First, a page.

He says it’s especially important for partners providing IoT or cybersecurity because, “end-customers expect their partners to be specialised in everything, and that’s not possible any more; there’s too much emerging technology.”
The company recently supported integration of an air-quality and monitoring solution, and parking-availability IoT projects. As a distie for Splunk, and video data software maker, Avigilon, DNA Connect infuses its technology stack with accessible big data capabilities for applications like shrinkage protection in retail, and crowd monitoring for facilities management, says Khan.
Enterprise cloud platform
The Parallels/Odin acquisition Ingram now calls ‘CloudBlue’ tilts at top-tier service providers such as telcos and even other disties while serving smaller, downstream partners on its Cloud Marketplace.
CloudBlue is a US$500 million ‘hyperscale’ cloud commerce platform for major intermediaries offering their own cloud services to end customers.
The anything-as-a-service (XaaS) platform has a marketplace, service catalogue, subscriptions, bills and invoices, provisioning, business intelligence reports, enablement, and identity and access services. Partners can now automate, aggregate and monetise their own cloud and third-party digital services and software vendors speed to market through its Application Packaging Standard (APS) technology.
And while it’s still building out in Australia, globally CloudBlue serves more than 200 service providers, a similar number of software vendors, 80,000 resellers, and has 27 million subscriptions. Strategic partner Microsoft, which hosts CloudBlue on its Azure platform, also offers Ingram’s platform to its Cloud Solution Providers (CSPs).
Speak to the UC&C specialist
While many disties offer unified communications products and services, Mia Distribution emphasised support, services, and enablement after seeing a market gap.
Recognising that cloud and services could intimidate resellers, Mia “bridges” the old and new ways to resell unified communications and collaboration (UC&C) solutions, says Mia sales manager Matt Milne.
And it presses its vendor partners to offer the “most suitable, end-to-end UC&C solutions” for resellers on the cutting edge so they don’t “get lost in endless vendor lists”.
Going deep with UC&C and engaging with tier-one telcos and service providers offers Mia unique insights into its direction, he says. And through the distie, smaller resellers forge direct wholesale arrangements with service providers at significantly lower cost.
“We view ourselves as a UC&C enabler to the SME market, which has the largest potential for growth.”
More bang for your e-marketing buck
The cobbler’s children may have no shoes but there’s no excuse for an IT reseller’s digital presence to be anything other than top-notch. Yet NextGen’s marketing subsidiary, Bang, found that nine in 10 reseller sites are inadequate.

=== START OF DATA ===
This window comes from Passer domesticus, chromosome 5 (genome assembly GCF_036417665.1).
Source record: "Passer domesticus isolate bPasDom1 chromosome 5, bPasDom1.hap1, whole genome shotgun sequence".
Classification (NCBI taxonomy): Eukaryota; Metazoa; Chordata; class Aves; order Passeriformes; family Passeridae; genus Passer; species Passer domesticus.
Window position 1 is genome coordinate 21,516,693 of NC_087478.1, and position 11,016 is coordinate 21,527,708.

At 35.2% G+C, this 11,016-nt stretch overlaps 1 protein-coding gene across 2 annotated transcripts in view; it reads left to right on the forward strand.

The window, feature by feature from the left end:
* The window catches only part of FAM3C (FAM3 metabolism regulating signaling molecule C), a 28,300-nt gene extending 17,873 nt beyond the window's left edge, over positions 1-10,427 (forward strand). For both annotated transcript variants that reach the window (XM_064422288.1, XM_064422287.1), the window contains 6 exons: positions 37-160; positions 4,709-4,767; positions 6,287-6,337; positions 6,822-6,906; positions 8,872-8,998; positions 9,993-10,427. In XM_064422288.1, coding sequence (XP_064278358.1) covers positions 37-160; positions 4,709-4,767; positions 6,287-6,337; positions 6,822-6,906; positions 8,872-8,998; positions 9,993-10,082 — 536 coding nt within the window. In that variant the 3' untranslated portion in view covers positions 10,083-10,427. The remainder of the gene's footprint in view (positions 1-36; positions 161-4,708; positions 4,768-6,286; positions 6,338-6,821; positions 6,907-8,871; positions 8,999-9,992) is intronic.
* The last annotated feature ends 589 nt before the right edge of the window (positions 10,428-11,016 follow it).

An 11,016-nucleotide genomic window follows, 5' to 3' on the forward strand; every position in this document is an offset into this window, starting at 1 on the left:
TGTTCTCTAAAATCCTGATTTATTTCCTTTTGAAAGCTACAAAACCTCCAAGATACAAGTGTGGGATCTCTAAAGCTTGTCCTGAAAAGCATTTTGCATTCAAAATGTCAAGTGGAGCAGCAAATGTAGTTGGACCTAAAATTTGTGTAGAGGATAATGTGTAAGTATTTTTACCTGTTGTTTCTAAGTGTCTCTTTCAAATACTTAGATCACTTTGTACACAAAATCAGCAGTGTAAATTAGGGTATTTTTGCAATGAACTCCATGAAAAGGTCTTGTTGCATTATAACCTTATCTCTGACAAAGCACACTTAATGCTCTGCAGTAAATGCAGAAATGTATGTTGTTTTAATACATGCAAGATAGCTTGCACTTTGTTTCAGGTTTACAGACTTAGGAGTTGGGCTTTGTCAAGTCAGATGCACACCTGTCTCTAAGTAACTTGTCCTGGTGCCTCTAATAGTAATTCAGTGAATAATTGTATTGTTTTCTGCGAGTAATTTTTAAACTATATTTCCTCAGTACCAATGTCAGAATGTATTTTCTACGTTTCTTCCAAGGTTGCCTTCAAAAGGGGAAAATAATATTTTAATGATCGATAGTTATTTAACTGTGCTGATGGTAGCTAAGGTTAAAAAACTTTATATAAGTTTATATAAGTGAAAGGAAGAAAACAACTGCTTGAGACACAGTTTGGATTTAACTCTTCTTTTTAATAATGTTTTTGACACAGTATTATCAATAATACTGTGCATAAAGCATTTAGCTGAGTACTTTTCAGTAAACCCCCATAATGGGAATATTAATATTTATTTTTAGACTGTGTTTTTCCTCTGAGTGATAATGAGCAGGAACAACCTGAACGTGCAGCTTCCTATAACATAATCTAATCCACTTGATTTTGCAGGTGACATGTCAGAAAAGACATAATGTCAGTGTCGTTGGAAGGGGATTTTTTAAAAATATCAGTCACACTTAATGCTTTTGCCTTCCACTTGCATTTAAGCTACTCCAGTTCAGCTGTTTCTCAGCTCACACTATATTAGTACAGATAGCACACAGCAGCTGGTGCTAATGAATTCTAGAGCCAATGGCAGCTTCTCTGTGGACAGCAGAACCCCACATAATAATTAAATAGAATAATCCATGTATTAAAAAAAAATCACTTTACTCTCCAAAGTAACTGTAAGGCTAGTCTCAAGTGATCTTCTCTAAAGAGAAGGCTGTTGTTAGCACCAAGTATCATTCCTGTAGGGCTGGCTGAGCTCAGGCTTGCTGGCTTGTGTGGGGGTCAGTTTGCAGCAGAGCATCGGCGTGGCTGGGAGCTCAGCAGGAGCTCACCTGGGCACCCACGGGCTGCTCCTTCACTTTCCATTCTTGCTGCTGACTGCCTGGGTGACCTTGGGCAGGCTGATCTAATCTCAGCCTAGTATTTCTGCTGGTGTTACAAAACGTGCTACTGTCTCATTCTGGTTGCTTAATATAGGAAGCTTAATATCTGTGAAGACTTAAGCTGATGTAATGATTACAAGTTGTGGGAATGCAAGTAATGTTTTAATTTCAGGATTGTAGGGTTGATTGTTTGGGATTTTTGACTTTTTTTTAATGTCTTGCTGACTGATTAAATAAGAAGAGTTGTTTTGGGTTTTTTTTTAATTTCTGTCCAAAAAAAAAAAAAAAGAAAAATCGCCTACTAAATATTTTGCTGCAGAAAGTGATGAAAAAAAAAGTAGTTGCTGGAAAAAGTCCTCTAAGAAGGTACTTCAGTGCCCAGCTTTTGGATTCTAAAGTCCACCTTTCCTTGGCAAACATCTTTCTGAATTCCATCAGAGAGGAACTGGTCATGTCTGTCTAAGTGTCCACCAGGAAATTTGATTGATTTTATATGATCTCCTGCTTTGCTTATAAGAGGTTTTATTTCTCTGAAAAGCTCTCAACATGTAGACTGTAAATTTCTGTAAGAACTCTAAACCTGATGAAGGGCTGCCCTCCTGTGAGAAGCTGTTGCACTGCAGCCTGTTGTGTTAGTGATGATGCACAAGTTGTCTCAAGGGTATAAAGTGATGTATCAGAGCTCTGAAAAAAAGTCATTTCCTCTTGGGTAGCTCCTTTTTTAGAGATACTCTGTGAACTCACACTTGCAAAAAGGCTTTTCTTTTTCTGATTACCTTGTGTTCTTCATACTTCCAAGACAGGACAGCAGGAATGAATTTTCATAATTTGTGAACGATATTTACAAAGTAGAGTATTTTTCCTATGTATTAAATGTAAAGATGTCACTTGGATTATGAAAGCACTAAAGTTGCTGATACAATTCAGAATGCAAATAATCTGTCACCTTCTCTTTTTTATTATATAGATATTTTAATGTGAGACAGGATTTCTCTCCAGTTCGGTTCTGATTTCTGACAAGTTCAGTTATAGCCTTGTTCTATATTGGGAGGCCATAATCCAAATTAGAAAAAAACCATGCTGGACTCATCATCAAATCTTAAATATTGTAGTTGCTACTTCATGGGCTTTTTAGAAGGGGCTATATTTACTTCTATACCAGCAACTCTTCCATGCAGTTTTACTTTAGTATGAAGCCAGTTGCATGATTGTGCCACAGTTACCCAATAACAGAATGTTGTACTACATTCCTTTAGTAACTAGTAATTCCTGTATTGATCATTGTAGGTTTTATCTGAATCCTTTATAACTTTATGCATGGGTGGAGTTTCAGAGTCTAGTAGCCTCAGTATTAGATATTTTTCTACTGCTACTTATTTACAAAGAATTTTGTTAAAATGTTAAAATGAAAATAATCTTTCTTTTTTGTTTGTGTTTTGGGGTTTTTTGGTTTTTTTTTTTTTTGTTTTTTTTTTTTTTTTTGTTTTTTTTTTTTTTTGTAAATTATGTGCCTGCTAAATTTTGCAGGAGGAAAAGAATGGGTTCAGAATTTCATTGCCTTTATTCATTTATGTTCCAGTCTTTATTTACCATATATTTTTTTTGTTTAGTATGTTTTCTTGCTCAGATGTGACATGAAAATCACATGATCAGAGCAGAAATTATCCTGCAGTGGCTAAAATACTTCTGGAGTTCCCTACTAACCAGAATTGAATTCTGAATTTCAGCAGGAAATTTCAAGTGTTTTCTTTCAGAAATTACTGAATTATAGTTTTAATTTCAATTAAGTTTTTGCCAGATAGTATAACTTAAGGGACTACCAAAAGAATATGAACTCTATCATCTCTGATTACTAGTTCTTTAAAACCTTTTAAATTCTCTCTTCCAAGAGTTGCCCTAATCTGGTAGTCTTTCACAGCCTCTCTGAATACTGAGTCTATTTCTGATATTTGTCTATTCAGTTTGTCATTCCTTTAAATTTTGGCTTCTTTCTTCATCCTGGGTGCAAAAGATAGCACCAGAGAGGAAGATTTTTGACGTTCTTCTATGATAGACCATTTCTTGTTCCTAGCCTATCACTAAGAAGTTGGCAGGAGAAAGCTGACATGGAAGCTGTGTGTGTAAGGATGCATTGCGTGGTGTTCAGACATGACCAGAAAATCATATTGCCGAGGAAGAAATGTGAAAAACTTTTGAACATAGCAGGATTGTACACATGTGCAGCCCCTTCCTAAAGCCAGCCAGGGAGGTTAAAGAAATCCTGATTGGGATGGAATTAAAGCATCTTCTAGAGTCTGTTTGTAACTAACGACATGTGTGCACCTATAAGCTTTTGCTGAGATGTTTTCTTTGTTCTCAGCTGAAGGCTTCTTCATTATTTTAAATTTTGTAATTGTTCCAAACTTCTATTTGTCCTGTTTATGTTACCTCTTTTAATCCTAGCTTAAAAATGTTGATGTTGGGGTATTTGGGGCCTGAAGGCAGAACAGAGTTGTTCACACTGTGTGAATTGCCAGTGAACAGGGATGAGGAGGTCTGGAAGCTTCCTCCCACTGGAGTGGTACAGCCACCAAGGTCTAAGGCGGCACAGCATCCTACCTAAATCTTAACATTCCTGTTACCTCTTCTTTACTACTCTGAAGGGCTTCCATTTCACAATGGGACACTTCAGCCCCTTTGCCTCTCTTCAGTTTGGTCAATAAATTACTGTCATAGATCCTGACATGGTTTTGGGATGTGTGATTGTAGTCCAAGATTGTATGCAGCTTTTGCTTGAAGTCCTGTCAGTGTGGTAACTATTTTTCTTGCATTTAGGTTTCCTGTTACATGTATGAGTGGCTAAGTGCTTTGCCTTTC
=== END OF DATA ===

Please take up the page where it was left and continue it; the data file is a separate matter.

Bang has helped partners such as Brennan IT tell its story through an ‘Innovation Lab’ that encouraged end-customers to share their gnarliest problems for a shot at a $30,000 prize.
Bang also audits digital properties for messaging, user experience and search engine optimisation. And while Bang delivered cloud HR firm Synchrony Global a headline 114 percent lift in sessions on its site, it also boosted engagement (a leading indicator of revenue) with 33 percent longer average sessions and 11 percent cut in bounce rate – prospects found what they wanted more easily and stuck around to learn more, potentially aiding sales conversions.
All cloud, all the time
Most disties have a cloud business but rhipe lives and breathes cloud, from Microsoft CSP and service provider licences (SPLA) to leading as-a-service vendors such as LiveTiles and Skykick.
“We’re all about helping our partners… who build clouds or resell cloud technology build profitable businesses,” says rhipe CMO Athena Thompson.
She says a key “pillar” is monthly vendor subscription management through rhipe’s PRISM marketplace portal and API integration, “five-click Microsoft CSP provisioning and 24/7 technical support”, including Office 365. Rhipe supports its technical experts with its digital content library to speed resellers’ businesses.
And rhipe caps it with marketing-as-a-service to drive demand, she says. “So our key differentiators are how we help partners make money, save costs and reduce risk in their businesses.”
Global deployment for the multinational sale
Resellers can be confident what they offer the Australian division of their multinational customer is deployed anywhere, says Westcon-Comstor EVP Asia-Pacific Patrick Aronson.
Its presence in more than 50 countries over four continents through a joint venture with Westcon Americas (a Synnex Corporation subsidiary) ensures Australian innovation is easily exported. From hosted deployment, logistics and boots on the ground to billing and tax, it crafts a commercial model for resellers and their customers.
And its in-country knowledge steers resellers on the right side of local laws and compliance – especially when there are export controls or technology transfer embargoes.
“They can stand in front of their customer, design the solution and turn to Westcon-Comstor to ensure we deploy [around the world] – even technical support and services,” Aronson says.
“We might sell to the end-user on behalf of a partner, and collect the money [to remit] margin back to the partner.”